Washakie Cemetery in northern Utah.
Eugene Tapahe/High Country News

I still haven’t landed on a firm answer. Realistically, Indigenous history is not yet part of the established diet for the classroom or for other non-Native audiences. So the very act of teaching our histories and cultures, both as part of this continent’s original history and the contemporary American diaspora, will naturally introduce different perspectives that may invite entirely new ways of rethinking the role of this land's history in our everyday lives. I also return to this basic fact: The very act of recounting American history, warts and all, is currently a politically and culturally contested one, with reactionary forces clamoring to return to the halcyon days of ignorant bliss. This isn't to excuse or rubber-stamp the corporate or religious sponsors of symposiums, but to provide a true assessment of the nation's limited appetite for really grasping the often-difficult lessons our shared pasts have to offer. 

In this way, the three-day symposium was a kind of laboratory. We collectively interrogated the railroad and reflected on the flow of violence, information and religious piety that was born out of its introduction. We didn’t unanimously agree or accept every word of every presentation, and we didn’t need to. What mattered, ultimately, was that we spent our time collectively trying to understand the many ways that America’s past informs Indian Country’s present — including how we teach and digest that relationship.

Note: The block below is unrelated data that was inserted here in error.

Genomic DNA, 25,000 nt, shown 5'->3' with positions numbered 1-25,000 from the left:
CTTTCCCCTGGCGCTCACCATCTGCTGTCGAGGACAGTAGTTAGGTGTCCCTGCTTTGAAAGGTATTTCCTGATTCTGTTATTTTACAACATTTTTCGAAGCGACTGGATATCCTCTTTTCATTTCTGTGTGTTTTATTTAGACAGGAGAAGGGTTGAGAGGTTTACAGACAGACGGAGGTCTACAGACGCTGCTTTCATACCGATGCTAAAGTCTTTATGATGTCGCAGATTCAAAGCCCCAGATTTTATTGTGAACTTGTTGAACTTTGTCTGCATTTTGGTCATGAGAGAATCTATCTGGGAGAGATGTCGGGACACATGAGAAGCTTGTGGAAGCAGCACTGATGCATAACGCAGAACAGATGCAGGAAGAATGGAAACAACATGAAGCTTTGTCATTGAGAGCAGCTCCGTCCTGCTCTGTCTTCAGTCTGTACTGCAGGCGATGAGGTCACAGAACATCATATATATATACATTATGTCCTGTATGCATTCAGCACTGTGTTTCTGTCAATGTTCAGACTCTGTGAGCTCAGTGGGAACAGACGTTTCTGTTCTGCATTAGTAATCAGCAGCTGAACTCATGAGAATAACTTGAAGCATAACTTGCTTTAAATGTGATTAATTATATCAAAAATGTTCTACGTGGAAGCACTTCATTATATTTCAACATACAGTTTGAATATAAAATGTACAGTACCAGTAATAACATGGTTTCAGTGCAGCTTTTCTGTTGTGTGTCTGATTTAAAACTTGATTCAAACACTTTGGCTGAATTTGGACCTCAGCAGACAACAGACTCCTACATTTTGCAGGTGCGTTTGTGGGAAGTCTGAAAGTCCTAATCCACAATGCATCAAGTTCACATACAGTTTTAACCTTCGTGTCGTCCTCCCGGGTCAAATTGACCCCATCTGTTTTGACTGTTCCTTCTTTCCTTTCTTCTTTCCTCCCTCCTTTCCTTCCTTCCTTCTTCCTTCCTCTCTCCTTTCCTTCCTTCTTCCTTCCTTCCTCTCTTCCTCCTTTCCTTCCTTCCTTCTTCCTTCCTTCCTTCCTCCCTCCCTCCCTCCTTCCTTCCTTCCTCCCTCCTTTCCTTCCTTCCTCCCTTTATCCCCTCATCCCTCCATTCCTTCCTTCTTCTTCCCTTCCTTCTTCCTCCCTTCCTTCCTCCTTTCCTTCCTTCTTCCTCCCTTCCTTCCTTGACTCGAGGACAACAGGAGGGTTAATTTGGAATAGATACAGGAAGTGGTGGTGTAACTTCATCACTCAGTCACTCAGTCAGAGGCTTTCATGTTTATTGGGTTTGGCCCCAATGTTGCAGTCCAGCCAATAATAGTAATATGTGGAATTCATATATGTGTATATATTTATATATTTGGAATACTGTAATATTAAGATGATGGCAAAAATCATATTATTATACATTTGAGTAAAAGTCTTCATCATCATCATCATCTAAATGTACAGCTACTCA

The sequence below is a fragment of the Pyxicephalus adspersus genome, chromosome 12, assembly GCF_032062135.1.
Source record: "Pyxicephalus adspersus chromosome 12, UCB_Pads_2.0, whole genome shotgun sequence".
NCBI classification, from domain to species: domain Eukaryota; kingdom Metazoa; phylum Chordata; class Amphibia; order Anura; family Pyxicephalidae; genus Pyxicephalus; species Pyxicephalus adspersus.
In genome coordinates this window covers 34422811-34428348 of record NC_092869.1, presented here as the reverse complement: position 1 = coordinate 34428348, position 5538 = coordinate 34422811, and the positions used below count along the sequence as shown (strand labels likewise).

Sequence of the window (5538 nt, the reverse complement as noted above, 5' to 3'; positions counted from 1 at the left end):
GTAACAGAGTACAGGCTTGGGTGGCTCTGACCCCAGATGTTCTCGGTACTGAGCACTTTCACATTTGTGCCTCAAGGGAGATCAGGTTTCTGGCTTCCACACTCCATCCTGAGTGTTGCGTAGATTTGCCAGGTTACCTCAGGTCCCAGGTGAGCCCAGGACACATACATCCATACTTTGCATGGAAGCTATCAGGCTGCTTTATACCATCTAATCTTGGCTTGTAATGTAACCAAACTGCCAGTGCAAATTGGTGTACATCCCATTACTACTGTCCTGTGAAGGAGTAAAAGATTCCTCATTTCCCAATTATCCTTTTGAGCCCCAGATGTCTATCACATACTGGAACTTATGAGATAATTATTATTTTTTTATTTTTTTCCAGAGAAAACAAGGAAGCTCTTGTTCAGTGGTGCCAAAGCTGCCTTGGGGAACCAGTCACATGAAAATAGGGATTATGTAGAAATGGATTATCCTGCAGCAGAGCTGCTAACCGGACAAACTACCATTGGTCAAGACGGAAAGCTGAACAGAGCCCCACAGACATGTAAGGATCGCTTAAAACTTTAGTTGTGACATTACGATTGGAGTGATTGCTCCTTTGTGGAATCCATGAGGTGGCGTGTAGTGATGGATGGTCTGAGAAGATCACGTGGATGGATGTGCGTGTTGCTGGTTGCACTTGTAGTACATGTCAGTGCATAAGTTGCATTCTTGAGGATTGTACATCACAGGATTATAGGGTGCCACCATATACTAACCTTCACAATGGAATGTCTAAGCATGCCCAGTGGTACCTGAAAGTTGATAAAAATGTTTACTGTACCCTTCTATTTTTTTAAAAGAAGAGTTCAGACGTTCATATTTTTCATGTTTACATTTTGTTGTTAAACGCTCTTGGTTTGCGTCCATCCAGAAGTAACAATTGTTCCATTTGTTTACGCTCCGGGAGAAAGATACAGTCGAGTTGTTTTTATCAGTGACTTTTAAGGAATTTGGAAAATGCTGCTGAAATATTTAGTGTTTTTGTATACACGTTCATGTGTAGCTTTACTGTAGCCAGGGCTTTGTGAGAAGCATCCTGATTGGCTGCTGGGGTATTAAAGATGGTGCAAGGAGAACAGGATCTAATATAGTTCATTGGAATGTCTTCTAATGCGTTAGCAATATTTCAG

History is an emotional and a necessarily complicated, even contradictory, process. But in an age of withering institutions, the very act of convening in Ogden to share our histories added to my own sense of determination: I want to assist in the broader task of re-establishing tribal nations as the textured, sovereign communities we have been since time immemorial.

Miacel Spotted Elk is an editorial intern at High Country News reporting on the Indigenous Affairs desk. Email her at [email protected] or submit a letter to the editor. See our letters to the editor policy

Note: This story has been updated to correct the spelling of Rios Pacheco’s name.